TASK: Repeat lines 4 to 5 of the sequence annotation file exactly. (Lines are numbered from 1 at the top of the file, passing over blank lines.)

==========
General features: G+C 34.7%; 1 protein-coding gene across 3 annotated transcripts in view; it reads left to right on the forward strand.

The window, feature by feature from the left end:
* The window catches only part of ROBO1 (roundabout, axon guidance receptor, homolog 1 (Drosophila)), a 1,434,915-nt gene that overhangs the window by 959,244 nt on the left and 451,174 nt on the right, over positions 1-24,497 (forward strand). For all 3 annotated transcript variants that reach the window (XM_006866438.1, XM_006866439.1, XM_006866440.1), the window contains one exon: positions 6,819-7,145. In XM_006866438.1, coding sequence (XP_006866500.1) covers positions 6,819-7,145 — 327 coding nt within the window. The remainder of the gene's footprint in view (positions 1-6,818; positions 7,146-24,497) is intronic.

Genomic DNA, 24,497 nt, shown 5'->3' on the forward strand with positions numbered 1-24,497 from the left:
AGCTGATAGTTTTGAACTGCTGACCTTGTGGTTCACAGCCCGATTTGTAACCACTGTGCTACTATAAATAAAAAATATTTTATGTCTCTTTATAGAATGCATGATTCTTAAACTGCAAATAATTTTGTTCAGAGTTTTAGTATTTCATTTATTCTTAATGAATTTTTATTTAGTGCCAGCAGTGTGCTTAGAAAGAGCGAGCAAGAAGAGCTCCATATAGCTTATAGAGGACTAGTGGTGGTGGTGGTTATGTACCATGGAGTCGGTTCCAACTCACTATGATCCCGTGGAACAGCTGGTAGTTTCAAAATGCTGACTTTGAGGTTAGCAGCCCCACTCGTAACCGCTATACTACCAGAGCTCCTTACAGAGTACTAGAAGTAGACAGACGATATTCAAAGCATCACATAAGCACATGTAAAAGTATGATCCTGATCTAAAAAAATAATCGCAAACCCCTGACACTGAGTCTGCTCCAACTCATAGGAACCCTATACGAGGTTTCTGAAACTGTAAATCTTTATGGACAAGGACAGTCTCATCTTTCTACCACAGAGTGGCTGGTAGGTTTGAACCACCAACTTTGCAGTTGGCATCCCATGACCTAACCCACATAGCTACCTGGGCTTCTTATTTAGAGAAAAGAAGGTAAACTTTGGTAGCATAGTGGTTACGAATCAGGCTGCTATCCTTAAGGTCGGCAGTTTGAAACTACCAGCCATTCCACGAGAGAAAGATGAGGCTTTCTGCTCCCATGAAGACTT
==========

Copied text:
Genomic DNA, 24,497 nt, shown 5'->3' on the forward strand with positions numbered 1-24,497 from the left:
AGCTGATAGTTTTGAACTGCTGACCTTGTGGTTCACAGCCCGATTTGTAACCACTGTGCTACTATAAATAAAAAATATTTTATGTCTCTTTATAGAATGCATGATTCTTAAACTGCAAATAATTTTGTTCAGAGTTTTAGTATTTCATTTATTCTTAATGAATTTTTATTTAGTGCCAGCAGTGTGCTTAGAAAGAGCGAGCAAGAAGAGCTCCATATAGCTTATAGAGGACTAGTGGTGGTGGTGGTTATGTACCATGGAGTCGGTTCCAACTCACTATGATCCCGTGGAACAGCTGGTAGTTTCAAAATGCTGACTTTGAGGTTAGCAGCCCCACTCGTAACCGCTATACTACCAGAGCTCCTTACAGAGTACTAGAAGTAGACAGACGATATTCAAAGCATCACATAAGCACATGTAAAAGTATGATCCTGATCTAAAAAAATAATCGCAAACCCCTGACACTGAGTCTGCTCCAACTCATAGGAACCCTATACGAGGTTTCTGAAACTGTAAATCTTTATGGACAAGGACAGTCTCATCTTTCTACCACAGAGTGGCTGGTAGGTTTGAACCACCAACTTTGCAGTTGGCATCCCATGACCTAACCCACATAGCTACCTGGGCTTCTTATTTAGAGAAAAGAAGGTAAACTTTGGTAGCATAGTGGTTACGAATCAGGCTGCTATCCTTAAGGTCGGCAGTTTGAAACTACCAGCCATTCCACGAGAGAAAGATGAGGCTTTCTGCTCCCATGAAGACTT